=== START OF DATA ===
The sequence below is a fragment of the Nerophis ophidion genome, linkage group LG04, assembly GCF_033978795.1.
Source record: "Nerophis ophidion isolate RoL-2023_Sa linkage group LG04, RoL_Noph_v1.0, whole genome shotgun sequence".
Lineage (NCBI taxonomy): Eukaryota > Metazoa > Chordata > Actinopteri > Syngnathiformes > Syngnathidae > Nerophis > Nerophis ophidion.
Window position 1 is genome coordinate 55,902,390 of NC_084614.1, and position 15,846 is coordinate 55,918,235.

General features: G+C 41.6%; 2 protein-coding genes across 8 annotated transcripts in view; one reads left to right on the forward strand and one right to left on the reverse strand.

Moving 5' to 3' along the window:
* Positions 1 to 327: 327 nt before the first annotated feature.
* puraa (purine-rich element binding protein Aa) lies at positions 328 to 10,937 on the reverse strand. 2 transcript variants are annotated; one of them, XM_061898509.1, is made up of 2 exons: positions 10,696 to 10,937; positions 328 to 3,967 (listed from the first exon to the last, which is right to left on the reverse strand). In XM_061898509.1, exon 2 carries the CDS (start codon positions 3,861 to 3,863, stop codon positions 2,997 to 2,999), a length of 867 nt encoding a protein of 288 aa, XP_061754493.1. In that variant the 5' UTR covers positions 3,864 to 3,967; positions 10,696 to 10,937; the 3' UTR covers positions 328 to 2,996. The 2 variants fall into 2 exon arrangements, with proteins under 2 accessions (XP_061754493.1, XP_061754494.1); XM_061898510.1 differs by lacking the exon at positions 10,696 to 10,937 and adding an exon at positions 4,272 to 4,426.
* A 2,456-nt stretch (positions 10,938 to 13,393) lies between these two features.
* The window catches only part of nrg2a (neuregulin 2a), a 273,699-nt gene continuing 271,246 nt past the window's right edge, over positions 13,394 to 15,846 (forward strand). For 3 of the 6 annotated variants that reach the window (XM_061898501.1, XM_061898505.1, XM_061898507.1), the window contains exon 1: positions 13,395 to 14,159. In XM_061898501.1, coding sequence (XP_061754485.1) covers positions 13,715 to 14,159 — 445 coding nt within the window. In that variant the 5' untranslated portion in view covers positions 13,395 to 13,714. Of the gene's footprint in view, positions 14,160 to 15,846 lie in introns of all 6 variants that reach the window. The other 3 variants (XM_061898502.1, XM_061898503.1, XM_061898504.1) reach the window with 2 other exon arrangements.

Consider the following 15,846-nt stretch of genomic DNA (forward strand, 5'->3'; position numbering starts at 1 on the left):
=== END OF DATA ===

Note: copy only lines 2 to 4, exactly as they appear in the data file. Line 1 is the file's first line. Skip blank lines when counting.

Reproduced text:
Source record: "Nerophis ophidion isolate RoL-2023_Sa linkage group LG04, RoL_Noph_v1.0, whole genome shotgun sequence".
Lineage (NCBI taxonomy): Eukaryota > Metazoa > Chordata > Actinopteri > Syngnathiformes > Syngnathidae > Nerophis > Nerophis ophidion.
Window position 1 is genome coordinate 55,902,390 of NC_084614.1, and position 15,846 is coordinate 55,918,235.